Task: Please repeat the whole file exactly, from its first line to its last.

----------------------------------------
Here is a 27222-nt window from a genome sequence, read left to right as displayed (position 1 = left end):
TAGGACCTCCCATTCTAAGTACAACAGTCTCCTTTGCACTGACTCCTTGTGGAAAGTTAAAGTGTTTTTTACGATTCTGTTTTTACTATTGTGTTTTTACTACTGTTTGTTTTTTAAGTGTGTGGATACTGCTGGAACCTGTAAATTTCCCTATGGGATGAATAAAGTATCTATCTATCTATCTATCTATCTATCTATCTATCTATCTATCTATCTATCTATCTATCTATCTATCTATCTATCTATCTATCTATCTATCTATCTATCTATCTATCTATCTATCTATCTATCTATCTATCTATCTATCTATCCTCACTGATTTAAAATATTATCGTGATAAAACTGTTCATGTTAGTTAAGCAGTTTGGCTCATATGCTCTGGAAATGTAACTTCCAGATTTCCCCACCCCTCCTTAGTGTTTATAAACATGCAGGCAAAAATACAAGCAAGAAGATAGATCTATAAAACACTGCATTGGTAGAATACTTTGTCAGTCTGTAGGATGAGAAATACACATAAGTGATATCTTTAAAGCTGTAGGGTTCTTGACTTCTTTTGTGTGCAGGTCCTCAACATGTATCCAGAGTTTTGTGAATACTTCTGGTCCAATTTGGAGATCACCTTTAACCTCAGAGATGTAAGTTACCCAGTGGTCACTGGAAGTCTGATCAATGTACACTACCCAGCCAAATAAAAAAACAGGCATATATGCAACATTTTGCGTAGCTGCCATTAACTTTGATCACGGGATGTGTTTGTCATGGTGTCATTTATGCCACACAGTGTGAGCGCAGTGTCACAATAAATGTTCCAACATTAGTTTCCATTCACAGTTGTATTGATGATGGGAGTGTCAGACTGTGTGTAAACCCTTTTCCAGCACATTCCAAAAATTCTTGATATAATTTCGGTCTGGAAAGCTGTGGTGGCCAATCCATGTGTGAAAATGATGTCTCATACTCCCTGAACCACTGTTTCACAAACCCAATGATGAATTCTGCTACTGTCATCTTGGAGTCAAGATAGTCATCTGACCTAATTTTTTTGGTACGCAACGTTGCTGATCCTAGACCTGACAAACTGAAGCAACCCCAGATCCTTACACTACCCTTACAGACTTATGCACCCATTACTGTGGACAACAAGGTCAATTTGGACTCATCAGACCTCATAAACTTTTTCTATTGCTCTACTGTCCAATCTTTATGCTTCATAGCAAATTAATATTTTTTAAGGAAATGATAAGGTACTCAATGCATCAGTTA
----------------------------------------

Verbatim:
Here is a 27222-nt window from a genome sequence, read left to right as displayed (position 1 = left end):
TAGGACCTCCCATTCTAAGTACAACAGTCTCCTTTGCACTGACTCCTTGTGGAAAGTTAAAGTGTTTTTTACGATTCTGTTTTTACTATTGTGTTTTTACTACTGTTTGTTTTTTAAGTGTGTGGATACTGCTGGAACCTGTAAATTTCCCTATGGGATGAATAAAGTATCTATCTATCTATCTATCTATCTATCTATCTATCTATCTATCTATCTATCTATCTATCTATCTATCTATCTATCTATCTATCTATCTATCTATCTATCTATCTATCTATCTATCTATCTATCTATCTATCTATCTATCTATCCTCACTGATTTAAAATATTATCGTGATAAAACTGTTCATGTTAGTTAAGCAGTTTGGCTCATATGCTCTGGAAATGTAACTTCCAGATTTCCCCACCCCTCCTTAGTGTTTATAAACATGCAGGCAAAAATACAAGCAAGAAGATAGATCTATAAAACACTGCATTGGTAGAATACTTTGTCAGTCTGTAGGATGAGAAATACACATAAGTGATATCTTTAAAGCTGTAGGGTTCTTGACTTCTTTTGTGTGCAGGTCCTCAACATGTATCCAGAGTTTTGTGAATACTTCTGGTCCAATTTGGAGATCACCTTTAACCTCAGAGATGTAAGTTACCCAGTGGTCACTGGAAGTCTGATCAATGTACACTACCCAGCCAAATAAAAAAACAGGCATATATGCAACATTTTGCGTAGCTGCCATTAACTTTGATCACGGGATGTGTTTGTCATGGTGTCATTTATGCCACACAGTGTGAGCGCAGTGTCACAATAAATGTTCCAACATTAGTTTCCATTCACAGTTGTATTGATGATGGGAGTGTCAGACTGTGTGTAAACCCTTTTCCAGCACATTCCAAAAATTCTTGATATAATTTCGGTCTGGAAAGCTGTGGTGGCCAATCCATGTGTGAAAATGATGTCTCATACTCCCTGAACCACTGTTTCACAAACCCAATGATGAATTCTGCTACTGTCATCTTGGAGTCAAGATAGTCATCTGACCTAATTTTTTTGGTACGCAACGTTGCTGATCCTAGACCTGACAAACTGAAGCAACCCCAGATCCTTACACTACCCTTACAGACTTATGCACCCATTACTGTGGACAACAAGGTCAATTTGGACTCATCAGACCTCATAAACTTTTTCTATTGCTCTACTGTCCAATCTTTATGCTTCATAGCAAATTAATATTTTTTAAGGAAATGATAAGGTACTCAATGCATCAGTTA